American Psychological Association (APA) style is a reference style created by the the American Psychological Association, and a style guide that offers information on various aspects important to a writer how wants to submit a paper according to the APA-style.
The APA guidelines are published in the Publication Manual of the American Psychological Association and in many guides on the internet, see a selection below. The APA style is used by many journals, researchers and students within the social and behavioral sciences.
This text (Monbiot, 2011) is the beginning of something new (Walters, 2007; Öquist & Benner, 2012, p. 5-8 ). So that’s it (De Bellis, 2009, p. 4; Webber & Johnston, 2006).
De Bellis, N. (2009). Bibliometrics and citation analysis : from the Science citation index to cybermetrics. Lanham, Md.: Scarecrow Press.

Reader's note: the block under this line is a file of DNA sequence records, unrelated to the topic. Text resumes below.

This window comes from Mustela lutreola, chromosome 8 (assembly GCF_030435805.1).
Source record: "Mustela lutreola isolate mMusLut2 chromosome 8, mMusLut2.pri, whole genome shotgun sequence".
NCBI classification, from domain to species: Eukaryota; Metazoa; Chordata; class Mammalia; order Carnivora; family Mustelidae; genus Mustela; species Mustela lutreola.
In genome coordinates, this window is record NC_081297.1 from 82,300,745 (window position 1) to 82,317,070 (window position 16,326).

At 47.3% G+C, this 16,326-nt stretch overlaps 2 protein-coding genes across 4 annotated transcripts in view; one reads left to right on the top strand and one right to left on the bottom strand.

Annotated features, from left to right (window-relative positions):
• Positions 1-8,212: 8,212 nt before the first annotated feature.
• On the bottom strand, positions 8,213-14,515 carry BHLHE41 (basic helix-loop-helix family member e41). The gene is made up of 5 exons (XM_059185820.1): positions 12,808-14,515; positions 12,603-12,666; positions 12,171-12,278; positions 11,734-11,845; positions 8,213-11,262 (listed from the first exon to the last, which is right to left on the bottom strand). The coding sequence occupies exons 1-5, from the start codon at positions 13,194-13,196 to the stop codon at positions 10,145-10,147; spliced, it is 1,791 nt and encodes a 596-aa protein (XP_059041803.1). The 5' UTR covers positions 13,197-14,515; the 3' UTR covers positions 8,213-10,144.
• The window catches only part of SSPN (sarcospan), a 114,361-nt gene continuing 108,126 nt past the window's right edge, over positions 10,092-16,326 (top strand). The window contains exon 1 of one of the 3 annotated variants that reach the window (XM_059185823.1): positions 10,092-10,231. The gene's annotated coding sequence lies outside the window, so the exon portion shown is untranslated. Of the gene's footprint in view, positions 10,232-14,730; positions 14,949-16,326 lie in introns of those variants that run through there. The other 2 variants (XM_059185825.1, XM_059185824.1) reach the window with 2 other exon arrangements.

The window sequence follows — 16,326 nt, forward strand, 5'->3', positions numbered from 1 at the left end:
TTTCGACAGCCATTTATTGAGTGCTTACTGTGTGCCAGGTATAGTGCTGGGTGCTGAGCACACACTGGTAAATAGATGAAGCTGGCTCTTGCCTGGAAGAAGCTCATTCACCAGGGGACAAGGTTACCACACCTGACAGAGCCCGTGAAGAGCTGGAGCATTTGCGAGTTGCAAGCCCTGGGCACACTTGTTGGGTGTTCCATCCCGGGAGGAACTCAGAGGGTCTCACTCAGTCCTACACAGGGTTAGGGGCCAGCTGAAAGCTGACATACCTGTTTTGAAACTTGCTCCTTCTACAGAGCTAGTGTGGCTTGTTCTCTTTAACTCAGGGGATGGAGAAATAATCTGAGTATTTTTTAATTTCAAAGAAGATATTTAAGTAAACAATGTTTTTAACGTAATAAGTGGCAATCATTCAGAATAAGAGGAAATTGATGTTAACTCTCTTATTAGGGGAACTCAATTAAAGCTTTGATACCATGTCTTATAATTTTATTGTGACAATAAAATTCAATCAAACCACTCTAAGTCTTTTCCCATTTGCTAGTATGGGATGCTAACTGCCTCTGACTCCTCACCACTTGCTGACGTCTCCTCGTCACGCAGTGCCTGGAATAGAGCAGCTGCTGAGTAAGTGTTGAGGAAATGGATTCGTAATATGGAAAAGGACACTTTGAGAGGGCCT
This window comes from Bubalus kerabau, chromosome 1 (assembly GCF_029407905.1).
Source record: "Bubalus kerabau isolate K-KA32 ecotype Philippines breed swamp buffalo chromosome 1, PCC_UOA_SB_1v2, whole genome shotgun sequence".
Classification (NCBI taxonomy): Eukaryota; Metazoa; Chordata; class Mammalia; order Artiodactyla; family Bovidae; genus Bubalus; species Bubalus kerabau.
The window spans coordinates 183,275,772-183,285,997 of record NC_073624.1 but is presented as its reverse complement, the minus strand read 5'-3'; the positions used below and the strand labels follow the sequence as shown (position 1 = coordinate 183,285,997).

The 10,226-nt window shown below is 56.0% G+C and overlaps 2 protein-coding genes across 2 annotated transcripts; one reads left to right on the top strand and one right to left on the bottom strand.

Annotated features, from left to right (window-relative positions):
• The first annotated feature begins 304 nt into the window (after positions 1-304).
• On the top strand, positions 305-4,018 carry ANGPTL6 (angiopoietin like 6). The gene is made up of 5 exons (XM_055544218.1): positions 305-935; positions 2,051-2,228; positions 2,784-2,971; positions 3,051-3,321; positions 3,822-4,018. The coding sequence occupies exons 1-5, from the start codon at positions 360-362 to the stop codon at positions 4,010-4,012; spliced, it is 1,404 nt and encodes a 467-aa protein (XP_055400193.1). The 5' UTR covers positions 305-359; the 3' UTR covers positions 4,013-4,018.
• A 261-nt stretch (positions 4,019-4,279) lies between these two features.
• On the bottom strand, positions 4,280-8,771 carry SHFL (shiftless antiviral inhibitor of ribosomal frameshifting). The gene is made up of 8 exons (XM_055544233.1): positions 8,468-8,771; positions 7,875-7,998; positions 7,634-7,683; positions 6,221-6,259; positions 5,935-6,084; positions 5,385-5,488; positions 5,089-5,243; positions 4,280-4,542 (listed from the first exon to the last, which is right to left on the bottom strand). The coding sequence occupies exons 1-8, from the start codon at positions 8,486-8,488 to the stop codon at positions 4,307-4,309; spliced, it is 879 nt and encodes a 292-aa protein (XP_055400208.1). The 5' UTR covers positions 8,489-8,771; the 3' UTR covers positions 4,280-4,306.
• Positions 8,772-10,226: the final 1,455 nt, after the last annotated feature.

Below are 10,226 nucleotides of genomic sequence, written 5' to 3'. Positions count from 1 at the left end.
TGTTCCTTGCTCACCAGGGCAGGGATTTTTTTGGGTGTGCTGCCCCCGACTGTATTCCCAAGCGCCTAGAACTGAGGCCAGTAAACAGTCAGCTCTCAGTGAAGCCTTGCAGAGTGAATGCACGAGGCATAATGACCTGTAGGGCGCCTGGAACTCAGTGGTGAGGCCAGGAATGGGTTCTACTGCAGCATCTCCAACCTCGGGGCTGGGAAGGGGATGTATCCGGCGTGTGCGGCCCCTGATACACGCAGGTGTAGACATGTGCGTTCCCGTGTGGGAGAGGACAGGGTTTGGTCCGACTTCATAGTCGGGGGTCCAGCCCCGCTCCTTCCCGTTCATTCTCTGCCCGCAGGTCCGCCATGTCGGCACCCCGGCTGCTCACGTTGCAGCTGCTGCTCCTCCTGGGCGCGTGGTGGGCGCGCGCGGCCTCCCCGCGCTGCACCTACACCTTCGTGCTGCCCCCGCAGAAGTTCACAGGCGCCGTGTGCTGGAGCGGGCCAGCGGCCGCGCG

Monbiot, G. (2011). The Lairds of Learning. Retrieved November 9, 2011, from http://www.monbiot.com/2011/08/29/the-lairds-of-learning/
Walters, W. (2007). Google Scholar coverage of a multidisciplinary field. Information Processing & Management, 43(4), 1121-1132. doi: 10.1016/j.ipm.2006.08.006
Webber, S., & Johnston, B. (2006). Working towards the information literate university. In G. Walton & A. Pope (Eds.), Information literacy: recognising the need (pp. 47-58). Oxford: Chandos.
Öquist, G., & Benner, M. (2012). Fostering breakthrough research: A comparative study. In F. All (Ed.), Akademirapport (pp. 122): Kungliga Vetenskapsakademien.
(This Bibliography is created in EndNote by using the output style APA 6th)